2018, Sarah Hartwell

Crossing two different types of hairless cat together is not advised because the different genes can interact in strange way. The offspring will not necessarily get a double dose of hairless genes and have skin as bald and smooth as rubber. Here’s why:

Izidora Zmajevic (January 2018) has a cat that is a cross of Canadian Sphynx x Donskoy acquired from a back yard breeder who did not follow advice that these breeds should not be mixed. That breeder had though that combining two hairless breeds would give hairless kittens, but that is not how it happened. All the kittens in all of the litters had hair when they were young and the hair disappeared slowly as they grew older, but the cats were never completely hairless. This can be seen in the photos of Silvio who still has hair on his paws and his face.

The Donskoy has a dominant hairless gene yet also comes in a few versions of coat - wiry, brush, wavy and rubber bald. Silvio’s mother is a rubber bald Donskoy. This Donskoy mother had 6 litters total. Some kittens were brush, flock velour, but none were entirely bald. All grew into adults with hairy legs, hairy faces and velour skin on the rest of the body.

The Canadian sphynx has a recessive gene for hairlessness. Silvio’s father is a Canadian Sphynx.

hairless cats

So how and why did the kittens get hair?

When a Donskoy is mated to a cat without the Donskoy gene (which includes a cat with a different hairless gene, whether it has hair or not), the absence of the dominant Donskoy gene results in hairy offspring. The Donskoy gene is described as dominant with incomplete penetrance; heterozygous Donskoys (which only have one copy of the gene) are brush-coated or wavy (flock). It is also normal for the hair coat to be shed as the cat grows up.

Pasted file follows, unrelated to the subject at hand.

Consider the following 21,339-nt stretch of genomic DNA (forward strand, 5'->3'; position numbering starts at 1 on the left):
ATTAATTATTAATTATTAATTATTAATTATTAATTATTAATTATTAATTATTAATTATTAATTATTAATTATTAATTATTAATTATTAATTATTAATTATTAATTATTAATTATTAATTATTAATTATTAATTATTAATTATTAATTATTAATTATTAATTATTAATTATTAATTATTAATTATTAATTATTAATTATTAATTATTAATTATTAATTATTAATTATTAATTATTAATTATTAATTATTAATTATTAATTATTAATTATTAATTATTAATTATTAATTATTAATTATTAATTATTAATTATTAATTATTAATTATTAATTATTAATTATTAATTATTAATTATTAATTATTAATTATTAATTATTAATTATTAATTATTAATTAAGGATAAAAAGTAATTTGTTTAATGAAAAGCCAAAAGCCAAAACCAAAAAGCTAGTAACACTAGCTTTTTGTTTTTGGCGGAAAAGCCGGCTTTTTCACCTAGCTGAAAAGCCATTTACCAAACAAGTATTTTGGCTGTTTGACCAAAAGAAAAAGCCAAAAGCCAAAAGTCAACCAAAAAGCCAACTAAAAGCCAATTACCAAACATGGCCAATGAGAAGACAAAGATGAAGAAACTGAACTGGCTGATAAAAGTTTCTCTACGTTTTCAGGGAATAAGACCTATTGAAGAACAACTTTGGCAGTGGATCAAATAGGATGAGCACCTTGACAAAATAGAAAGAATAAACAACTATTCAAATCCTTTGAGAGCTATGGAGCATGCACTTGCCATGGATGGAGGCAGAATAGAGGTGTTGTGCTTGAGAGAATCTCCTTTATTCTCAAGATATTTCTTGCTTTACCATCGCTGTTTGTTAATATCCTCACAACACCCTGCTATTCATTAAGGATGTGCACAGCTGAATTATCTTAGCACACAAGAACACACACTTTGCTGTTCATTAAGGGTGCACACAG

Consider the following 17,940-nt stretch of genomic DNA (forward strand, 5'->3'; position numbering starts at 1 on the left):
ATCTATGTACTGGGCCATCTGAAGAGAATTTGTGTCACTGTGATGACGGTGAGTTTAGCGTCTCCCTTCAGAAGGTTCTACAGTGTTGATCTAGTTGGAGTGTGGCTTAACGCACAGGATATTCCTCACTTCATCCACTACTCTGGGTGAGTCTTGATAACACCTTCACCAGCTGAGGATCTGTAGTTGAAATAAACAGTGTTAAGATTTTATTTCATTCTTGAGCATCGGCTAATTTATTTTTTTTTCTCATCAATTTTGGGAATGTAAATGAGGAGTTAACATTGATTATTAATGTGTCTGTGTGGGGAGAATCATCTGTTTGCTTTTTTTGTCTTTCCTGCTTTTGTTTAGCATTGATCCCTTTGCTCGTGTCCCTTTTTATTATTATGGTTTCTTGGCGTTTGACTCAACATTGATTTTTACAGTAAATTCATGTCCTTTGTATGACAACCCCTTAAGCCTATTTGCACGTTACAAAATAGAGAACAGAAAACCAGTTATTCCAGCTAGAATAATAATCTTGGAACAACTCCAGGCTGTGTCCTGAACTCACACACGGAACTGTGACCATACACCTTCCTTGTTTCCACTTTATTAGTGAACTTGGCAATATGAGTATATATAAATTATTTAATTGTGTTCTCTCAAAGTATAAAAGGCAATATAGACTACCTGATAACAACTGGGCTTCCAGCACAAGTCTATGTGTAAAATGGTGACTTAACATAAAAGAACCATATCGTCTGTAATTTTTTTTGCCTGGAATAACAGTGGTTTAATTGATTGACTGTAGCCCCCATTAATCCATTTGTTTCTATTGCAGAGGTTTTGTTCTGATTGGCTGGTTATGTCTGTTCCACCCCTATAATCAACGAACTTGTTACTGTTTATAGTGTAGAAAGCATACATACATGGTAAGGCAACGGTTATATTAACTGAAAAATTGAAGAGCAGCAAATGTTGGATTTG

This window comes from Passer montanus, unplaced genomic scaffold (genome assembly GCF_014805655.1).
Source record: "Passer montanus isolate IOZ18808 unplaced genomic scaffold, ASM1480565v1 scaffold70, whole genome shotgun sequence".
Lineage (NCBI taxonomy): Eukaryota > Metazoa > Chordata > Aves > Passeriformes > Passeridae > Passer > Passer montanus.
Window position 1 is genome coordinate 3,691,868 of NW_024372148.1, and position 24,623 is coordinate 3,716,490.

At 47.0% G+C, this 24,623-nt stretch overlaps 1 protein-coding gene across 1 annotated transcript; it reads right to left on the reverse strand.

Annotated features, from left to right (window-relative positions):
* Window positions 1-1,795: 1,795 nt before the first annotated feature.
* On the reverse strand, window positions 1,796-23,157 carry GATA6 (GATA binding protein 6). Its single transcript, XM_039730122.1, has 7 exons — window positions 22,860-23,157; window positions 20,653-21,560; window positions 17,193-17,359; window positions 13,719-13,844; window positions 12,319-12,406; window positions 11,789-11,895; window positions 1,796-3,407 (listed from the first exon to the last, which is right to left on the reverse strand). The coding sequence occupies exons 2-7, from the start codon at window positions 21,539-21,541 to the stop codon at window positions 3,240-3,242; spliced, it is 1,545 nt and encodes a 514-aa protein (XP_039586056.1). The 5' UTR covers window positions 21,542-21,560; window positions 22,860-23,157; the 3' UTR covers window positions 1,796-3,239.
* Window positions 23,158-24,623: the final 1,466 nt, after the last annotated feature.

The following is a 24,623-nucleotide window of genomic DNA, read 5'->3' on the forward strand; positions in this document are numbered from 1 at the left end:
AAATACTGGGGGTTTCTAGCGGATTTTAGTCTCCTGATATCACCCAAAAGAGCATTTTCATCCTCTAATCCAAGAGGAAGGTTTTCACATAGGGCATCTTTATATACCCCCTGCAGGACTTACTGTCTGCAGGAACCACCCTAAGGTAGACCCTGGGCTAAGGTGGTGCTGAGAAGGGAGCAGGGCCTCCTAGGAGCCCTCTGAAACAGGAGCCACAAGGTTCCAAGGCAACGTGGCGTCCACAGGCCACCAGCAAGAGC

It is most likely that the rubber bald Donskoy mother was homozygous i.e. had 2 copies of the dominant gene and that is what made her completely bald. She could only pass on one copy of the Donskoy gene to her offspring and even though the gene is dominant, one copy on its own it is not enough to completely suppress fur growth, but it is enough to prevent a normal coat of fur.

Meanwhile, the other parent has a recessive gene. This only causes hairlessness if a cat inherits two copies of the gene. So a Canadian Sphynx mated to another kind of cat will only have one copy of the gene and will therefore have fur.

Genes come in pairs and the Donskoy and Sphynx genes are not at the same place on the chromosomes (they are not a pair), so a heterozygous Donskoy has one gene for hairless and one gene for normal coat - the normal coat is not completely suppressed by the single Donskoy gene. And a heterozygous Sphynx has one gene for Sphynx, but the corresponding gene inherited from the Donskoy is for normal fur.

Silvio is heterozygous for the recessive Sphynx gene (= grows fur) and is heterozygous for the dominant Donskoy gene (=grows a brush, wiry or wavy coat, some of which is shed later). Because the Sphynx gene is recessive we can ignore in this case (Silvio will not be bred) and concentrate on the dominant Donskoy gene – this is what is giving Silvio his partly furred coat.

hairless cats genes


When rex-coated cats arose in these neighbouring counties a decade apart it was understandably assumed that these could be the same mutation. In the 1960s, the only way to find out was to mate the together. The resulting kittens had normal coats.

Both genes are recessive. This means a cat needs 2 copies of the same gene in order to have the curly coat. When a Devon Rex is mated to a Cornish Rex the offspring had one copy of each gene and had normal fur. Because the genes were at different locations on the chromosomes, the kittens inherited a recessive gene from each parent, but the corresponding gene from the other parent was for normal fur. This meant the kittens were normal furred but carried both genes. This was how breeders found out that there were two different mutations.